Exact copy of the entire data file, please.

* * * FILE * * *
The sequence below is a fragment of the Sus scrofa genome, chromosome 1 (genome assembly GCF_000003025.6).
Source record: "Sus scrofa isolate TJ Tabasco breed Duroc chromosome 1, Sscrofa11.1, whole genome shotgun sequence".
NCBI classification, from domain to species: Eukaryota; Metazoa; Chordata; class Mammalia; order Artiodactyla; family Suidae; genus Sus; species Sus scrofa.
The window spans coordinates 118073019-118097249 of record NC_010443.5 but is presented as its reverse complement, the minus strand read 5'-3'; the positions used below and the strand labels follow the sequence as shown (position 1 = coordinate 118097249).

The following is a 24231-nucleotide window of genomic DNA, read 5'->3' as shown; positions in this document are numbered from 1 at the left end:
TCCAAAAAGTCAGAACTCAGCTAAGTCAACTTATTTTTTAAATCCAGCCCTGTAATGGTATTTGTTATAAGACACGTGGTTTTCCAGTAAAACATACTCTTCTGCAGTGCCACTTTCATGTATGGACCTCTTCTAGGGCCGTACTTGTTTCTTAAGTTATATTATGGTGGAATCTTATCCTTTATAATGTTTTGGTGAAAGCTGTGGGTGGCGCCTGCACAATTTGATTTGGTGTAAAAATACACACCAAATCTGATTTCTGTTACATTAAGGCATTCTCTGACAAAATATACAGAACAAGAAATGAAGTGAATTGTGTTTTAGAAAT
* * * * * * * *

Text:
The sequence below is a fragment of the Sus scrofa genome, chromosome 1 (genome assembly GCF_000003025.6).
Source record: "Sus scrofa isolate TJ Tabasco breed Duroc chromosome 1, Sscrofa11.1, whole genome shotgun sequence".
NCBI classification, from domain to species: Eukaryota; Metazoa; Chordata; class Mammalia; order Artiodactyla; family Suidae; genus Sus; species Sus scrofa.
The window spans coordinates 118073019-118097249 of record NC_010443.5 but is presented as its reverse complement, the minus strand read 5'-3'; the positions used below and the strand labels follow the sequence as shown (position 1 = coordinate 118097249).

The following is a 24231-nucleotide window of genomic DNA, read 5'->3' as shown; positions in this document are numbered from 1 at the left end:
TCCAAAAAGTCAGAACTCAGCTAAGTCAACTTATTTTTTAAATCCAGCCCTGTAATGGTATTTGTTATAAGACACGTGGTTTTCCAGTAAAACATACTCTTCTGCAGTGCCACTTTCATGTATGGACCTCTTCTAGGGCCGTACTTGTTTCTTAAGTTATATTATGGTGGAATCTTATCCTTTATAATGTTTTGGTGAAAGCTGTGGGTGGCGCCTGCACAATTTGATTTGGTGTAAAAATACACACCAAATCTGATTTCTGTTACATTAAGGCATTCTCTGACAAAATATACAGAACAAGAAATGAAGTGAATTGTGTTTTAGAAAT